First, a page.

On- and off-campus resources offer hope and help to students who struggle with scrupulosity, commonly known as religious OCD.
Scrupulosity is when religious individuals are faced with symptoms such as obsessions and compulsions, distress and diminished functioning. According to a 2019 study by BYU student Madeline R. Christensen, scrupulosity “is characterized by a cycle of anxiety-producing fear of sinful or immoral behavior and compulsive attempts to soothe that anxiety through religious means.”
In the September 2019 issue of the Ensign, psychologist Debra Theobald McClendon said scrupulosity manifests itself in the lives of people by “relentlessly plaguing them with pathological, toxic guilt and inducing them to believe that this guilt comes from the Spirit.” Consequently, many religious actions like scripture study and prayer are done out of fear and penitence rather than to seek spiritual peace or knowledge.
Woodson Parker, an electrical engineering major and current president of the Real OCD Club, said many cases of scrupulosity are found on campus.
“OCD tends to be a disorder that latches on to the things you value … so students that are religious tend to obsess about religious topics,” Parker said. For Parker, it makes sense that there is a higher likelihood for BYU students to suffer from the disorder.
Aubree Jennings, a BYU senior from San Diego, discovered she had scrupulosity OCD when she was a freshman.
“It was a lonely and scary journey for me at times,” Jennings said.
After speaking about her difficulties with her bishop, he referred her to the LDS Family Services near campus. Through exposure therapy, group therapy and psychiatric help from the BYU Health Center, Jennings’ life began to change.
“With the support from my bishop, family and specialists, I can honestly say I’m a completely different person than I was three years ago. I have my life back and will never have to experience that kind of darkness and loneliness again,” Jennings said.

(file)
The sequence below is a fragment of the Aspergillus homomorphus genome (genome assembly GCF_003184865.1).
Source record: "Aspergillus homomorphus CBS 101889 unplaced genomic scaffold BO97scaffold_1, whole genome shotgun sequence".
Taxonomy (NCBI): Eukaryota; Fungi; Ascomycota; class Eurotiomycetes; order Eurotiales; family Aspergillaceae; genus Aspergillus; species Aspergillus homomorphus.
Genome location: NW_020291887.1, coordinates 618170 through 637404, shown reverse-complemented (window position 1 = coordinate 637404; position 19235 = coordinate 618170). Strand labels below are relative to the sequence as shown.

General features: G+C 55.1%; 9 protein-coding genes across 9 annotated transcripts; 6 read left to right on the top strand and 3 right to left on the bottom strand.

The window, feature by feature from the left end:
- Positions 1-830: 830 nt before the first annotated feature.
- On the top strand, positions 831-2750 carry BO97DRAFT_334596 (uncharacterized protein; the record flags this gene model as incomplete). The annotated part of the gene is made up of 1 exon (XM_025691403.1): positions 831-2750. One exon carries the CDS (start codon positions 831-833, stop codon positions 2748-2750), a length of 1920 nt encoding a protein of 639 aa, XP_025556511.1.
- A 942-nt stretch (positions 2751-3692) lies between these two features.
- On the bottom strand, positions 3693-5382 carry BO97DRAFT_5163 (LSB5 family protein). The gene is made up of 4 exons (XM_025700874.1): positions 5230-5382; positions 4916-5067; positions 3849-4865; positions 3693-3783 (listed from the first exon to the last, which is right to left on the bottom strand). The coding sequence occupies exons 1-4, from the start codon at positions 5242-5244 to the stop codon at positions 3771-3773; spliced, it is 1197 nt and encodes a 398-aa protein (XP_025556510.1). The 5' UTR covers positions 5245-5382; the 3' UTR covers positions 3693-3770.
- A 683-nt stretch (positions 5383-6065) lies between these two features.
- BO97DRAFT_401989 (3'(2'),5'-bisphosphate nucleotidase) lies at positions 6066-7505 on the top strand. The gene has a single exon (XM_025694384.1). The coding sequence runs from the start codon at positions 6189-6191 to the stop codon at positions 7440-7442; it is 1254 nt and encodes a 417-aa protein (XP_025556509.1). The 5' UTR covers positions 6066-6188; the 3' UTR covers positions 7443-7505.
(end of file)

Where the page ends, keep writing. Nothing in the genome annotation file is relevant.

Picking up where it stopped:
While some people may think OCD is just about cleanliness or organization, there are many different subtypes that people don’t realize exist, Britlin Alius said. Alius, a BYU junior studying experience design and management, is in the presidency of The Real OCD Club.
Alius said she is passionate about increasing awareness about scrupulosity because she wants people to know they are not alone and help them recognize the symptoms sooner so they can receive the proper treatment. Receiving treatment at the earliest stage of life possible allows those with diagnoses to retrain the pathways in their brain through therapy earlier and decrease the time they struggle with the thoughts on their own, Alius said.
“I got diagnosed when I was like in elementary school and I feel like it shows,” Alius said.
Compared to the average person with scrupulosity who is diagnosed after 14-17 years of symptoms, she said she feels lucky.
“I’m in a really good place because I’ve had that time to really understand what it is with my therapist and now I’m at a point where I’m trying to help other people which I feel is really cool,” Alius said.
Parker said he wished more people could understand what OCD really is, and how it differs from just liking things to be neat and organized.
“When you have OCD, you know what you’re doing is irrational. You also don’t like doing it. Someone who likes when things are neat is different from someone who feels intense anxiety and feels like they have to make things neat or else,” Parker said.
The Real OCD Club is a place designed to increase awareness and provide a community for those with OCD.
“When I was first diagnosed, it was very helpful to meet people who were at a similar place that I was,” Parker said.
The club is a place where students can get questions answered, and although they don’t provide therapy, they have connections with therapists and resources in the community that can help.
Broderick Brown, a psychologist for BYU CAPS, is the faculty representative for the Real OCD Club and leads the OCD group therapy offered through CAPS.
Alius said the religious atmosphere of BYU can be especially difficult for some students struggling with the self-condemning thoughts of scrupulosity.
“A religion classroom can be a very triggering place if you’re already so hard on yourself,” Alius said. For this reason, she reached out to Associate Dean of Religious Education Tyler Griffin to spread awareness of the disorder in the department.
To promote awareness and education, Alius designed and coordinated with psychologist Annabella Hagen to make a flier on recognizing and managing scrupulosity.
On top of two monthly events — one in person and one virtual — the Real OCD Club hosts “Self Care Sunday,” a weekly book club of sorts discussing the topics included in the book “Imperfectly Good” by Annabella Hagen.